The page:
Sorry, but copying text is forbidden on this website!
The United States has successfully applied monetary policies in fostering its economic growth and development. This however did not come up easily but involved a long process that was finally sealed by the establishing of the Federal Reserve System. The country’s main concern was to come up with a system that harmonizes the supply of common banknotes that would increase security in the banking sector and increase investor confidence. Such a banking sector would be stable and flexible to accommodate any necessary adjustments that would be inevitable for prosperity and growth of the America’s economy.
This paper therefore examines the Federal Reserve System and its tools that are employed to expand or contract the America’s economy using money supply and interest rates(Wells D. R, 2004, pp. 7-29). In the history of the United States, there has been three banking system; first bank that existed between the year 1791 and 1811, the second was between 1816 and 1836. These two banks were responsible for the banking and issuing money in the U. S. and therefore represented U. S treasury. There were other banks which issued their own money and created competition with the first and the second U.
S banks. They were however private entities whose operation was under the state chatter. With the increase in population, economic activities and migration, there was chaos among the competing banks and their banknotes. This led to the formation of national banks in 1863 after the enactment of ‘the first national bank act’ which was intended to regulate the banks’ loaning systems, liquidity ratio and elimination of non-federal currency through imposition of a 10% tax ‘on state banknotes’.
Lack of elasticity, security and economically stable banking system led to the 1907 panic that called for immediate reforms in currency and banking institutions at large. As a result Aldrich-Vreeland Act was passed with two objectives; first was to come up with a currency that would be used for emergency purpose to quell down the situation and secondly, to establish a national monetary commission that would foresee the necessary reforms in the banking sector.
This was followed by enactment of the Federal Reserve act in the year 1913 in order to boost the economic growth both domestic and abroad which led to the formation of the Federal Reserve System(Wells D. R, 2004, pp. 7-29; http://usgovinfo. about. com/library/weekly/aa081599. htm ). Fed is unique among central banks in that it is not only a government entity but also quasi-private. It has private components unlike other central banks, in other words, it is quasi-public and at the same time it is quasi-private.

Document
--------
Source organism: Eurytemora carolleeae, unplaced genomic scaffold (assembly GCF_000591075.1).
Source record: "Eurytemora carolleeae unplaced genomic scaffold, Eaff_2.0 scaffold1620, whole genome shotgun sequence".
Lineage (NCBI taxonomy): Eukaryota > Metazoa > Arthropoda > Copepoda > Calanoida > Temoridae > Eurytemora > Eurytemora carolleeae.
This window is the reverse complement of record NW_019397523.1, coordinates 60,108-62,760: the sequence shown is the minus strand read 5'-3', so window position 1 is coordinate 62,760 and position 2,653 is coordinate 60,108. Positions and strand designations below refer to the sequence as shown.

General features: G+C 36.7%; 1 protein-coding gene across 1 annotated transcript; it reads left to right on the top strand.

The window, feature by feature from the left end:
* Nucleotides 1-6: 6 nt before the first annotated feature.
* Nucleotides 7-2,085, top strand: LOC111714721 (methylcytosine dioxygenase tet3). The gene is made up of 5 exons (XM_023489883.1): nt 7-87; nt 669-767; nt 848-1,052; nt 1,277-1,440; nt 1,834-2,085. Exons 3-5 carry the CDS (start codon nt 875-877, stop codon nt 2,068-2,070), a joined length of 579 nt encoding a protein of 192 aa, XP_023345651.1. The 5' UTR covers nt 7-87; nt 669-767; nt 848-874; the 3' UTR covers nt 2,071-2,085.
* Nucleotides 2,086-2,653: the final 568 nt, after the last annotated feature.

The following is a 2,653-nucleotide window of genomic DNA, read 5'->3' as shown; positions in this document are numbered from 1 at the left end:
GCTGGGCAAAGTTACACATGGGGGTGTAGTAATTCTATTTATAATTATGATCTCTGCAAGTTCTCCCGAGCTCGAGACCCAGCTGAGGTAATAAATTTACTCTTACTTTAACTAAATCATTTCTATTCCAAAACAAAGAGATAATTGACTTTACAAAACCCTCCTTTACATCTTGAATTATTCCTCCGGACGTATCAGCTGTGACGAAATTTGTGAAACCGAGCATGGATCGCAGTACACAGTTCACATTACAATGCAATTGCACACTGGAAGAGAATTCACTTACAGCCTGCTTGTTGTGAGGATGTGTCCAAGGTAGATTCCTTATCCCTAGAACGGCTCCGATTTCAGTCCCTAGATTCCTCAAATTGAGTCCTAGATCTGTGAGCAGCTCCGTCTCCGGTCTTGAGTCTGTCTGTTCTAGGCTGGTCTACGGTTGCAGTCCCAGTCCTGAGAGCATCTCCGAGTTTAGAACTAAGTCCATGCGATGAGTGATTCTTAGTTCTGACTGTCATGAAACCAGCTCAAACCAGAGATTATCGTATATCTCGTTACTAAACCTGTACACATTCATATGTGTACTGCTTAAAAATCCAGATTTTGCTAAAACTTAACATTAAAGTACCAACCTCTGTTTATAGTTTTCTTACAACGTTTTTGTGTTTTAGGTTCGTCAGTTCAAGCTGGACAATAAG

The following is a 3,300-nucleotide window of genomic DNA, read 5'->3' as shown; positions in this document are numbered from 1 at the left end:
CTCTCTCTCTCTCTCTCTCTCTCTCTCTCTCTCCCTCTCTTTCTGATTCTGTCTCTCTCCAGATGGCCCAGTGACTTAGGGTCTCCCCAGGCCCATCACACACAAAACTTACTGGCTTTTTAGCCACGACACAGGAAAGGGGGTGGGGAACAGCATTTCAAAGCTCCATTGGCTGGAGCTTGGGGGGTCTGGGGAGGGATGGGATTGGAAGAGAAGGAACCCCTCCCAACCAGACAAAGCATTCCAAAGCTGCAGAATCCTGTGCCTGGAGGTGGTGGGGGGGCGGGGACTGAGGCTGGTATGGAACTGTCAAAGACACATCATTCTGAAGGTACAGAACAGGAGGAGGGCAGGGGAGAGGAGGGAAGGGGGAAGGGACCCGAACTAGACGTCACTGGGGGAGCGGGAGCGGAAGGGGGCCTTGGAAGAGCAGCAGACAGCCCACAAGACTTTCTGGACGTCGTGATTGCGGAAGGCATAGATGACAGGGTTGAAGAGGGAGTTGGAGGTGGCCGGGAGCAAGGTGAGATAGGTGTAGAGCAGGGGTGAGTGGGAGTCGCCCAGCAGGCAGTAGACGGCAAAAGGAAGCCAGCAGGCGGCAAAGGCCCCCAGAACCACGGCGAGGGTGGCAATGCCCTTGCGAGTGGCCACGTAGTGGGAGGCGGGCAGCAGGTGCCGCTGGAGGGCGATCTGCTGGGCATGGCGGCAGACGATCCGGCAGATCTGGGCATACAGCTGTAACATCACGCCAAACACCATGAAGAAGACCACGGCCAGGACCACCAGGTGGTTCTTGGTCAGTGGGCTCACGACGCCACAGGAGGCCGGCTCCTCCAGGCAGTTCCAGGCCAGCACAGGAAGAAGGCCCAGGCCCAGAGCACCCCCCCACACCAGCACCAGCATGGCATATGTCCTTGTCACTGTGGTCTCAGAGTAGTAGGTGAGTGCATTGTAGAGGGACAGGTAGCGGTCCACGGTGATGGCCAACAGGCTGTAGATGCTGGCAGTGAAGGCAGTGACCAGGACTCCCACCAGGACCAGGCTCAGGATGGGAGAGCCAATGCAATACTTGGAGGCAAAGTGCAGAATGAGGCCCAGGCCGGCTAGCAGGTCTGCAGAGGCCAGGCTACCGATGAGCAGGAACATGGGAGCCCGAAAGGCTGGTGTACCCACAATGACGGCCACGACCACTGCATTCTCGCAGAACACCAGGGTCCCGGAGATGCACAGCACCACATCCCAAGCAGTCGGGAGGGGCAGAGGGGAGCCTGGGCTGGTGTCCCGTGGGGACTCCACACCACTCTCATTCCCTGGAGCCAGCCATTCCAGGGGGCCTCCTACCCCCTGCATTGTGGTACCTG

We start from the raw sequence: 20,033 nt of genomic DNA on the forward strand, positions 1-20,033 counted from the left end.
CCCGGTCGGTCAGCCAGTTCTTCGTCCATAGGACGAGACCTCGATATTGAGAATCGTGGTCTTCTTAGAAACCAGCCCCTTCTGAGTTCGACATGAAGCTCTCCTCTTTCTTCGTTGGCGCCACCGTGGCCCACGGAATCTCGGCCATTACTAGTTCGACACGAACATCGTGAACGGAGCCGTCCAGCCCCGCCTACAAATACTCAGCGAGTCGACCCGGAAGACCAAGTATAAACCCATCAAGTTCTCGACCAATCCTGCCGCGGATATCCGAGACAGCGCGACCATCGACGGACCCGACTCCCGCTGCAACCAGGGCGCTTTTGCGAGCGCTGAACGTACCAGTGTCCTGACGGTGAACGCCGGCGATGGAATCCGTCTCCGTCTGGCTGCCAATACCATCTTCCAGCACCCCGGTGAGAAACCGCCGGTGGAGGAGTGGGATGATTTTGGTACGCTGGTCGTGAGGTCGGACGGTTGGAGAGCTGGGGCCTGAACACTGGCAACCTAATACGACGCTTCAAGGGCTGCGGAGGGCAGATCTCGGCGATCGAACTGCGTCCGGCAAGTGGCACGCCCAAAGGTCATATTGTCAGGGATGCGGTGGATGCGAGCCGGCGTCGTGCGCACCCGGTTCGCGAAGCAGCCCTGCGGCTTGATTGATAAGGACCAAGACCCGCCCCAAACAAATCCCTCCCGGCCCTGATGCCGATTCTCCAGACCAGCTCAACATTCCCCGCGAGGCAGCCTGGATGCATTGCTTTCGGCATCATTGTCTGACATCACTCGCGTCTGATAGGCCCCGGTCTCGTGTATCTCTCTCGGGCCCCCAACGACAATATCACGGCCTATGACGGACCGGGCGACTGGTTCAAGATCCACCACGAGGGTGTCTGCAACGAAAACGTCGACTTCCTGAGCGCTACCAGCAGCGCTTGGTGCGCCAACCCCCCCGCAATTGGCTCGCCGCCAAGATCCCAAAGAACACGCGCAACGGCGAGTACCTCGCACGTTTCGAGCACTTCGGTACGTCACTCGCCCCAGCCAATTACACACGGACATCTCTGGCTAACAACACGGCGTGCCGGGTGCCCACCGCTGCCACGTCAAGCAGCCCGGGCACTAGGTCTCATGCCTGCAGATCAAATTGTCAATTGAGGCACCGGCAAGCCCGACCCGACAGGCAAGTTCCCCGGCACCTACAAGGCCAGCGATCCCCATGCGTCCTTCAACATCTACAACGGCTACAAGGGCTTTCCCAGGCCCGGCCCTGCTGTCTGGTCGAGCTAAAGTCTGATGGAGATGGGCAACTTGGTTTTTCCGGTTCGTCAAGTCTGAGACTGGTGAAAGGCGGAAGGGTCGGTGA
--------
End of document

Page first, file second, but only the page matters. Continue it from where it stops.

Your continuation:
Its structure is very unique in that in comprises of a federal agency representing the government, board of governors who are based in Washington and in 12 other regions in the country (http://usgovinfo. about. com/library/weekly/aa081599. htm ). The fed employs the following expansionary and contractionary tools using money supply and interest rates. First is the open market operation. This involves the use of federal securities as monetary policy. Selling of these securities mops excess money from banking system and the selling of the securities increases money supply.
This dictates the federal funds rate and regulates bank reserves’ supply. It also involves repos which are short-term transactions that help to inject and withdraw money into the system in short term intervals when need arises. It also uses discount rates where increasing of these discount rates will lead to increase cost of loans and reduces money in circulation. Reducing the discount rate will reverse the trend. This reduces and increases borrowing of money from financial institutions respectively.
During emergencies, the fed may use discount windows as it was the case of September 11th incident. This enables the banks to access more money that they can lend to those people in need. The reserve requirement is also another tool that the fed uses. This is the money that a banking institution should maintain with the Federal Reserve Bank. Increasing the amount will mop excess money from circulation and vice versa (Shim J. K, Siegel J. G, 2005, pp. 106-109; http://usgovinfo. about. com/library/weekly/aa081599. htm ). Conclusion
This Federal Reserve System has been successful in the sense that it has been able to achieve most of its main objectives. Use of contractionary and expansionary tools has fostered economic development and stability. It is as a result of this that many countries have emulated the federal system in their central banking systems and have yielded good fruits. Though some people may point some weaknesses in the Federal Reserve System, the truth is that it has brought the economy of the U. S to the far it is and it has altogether been successful.
Future improvements in the system would perhaps drive the America’s economy to even greater heights (Shim J. K, Siegel J. G, 2005, pp. 106-109; http://usgovinfo. about. com/library/weekly/aa081599. htm ). References Amadeo K, THE FEDERAL RESERVE SYSTEM; HISTORY, FUNCTION & ORGANIZATION, Retrieved from http://usgovinfo. about. com/library/weekly/aa081599. htm on 22nd may, 2009 Shim J. K, Siegel J. G, (2005), Macroeconomics, 2nd Edd, Barron’s Educational Series (pp. 106-109) Wells D. R, (2004), The Federal Reserve System: a history, McFarland (pp. 7-29)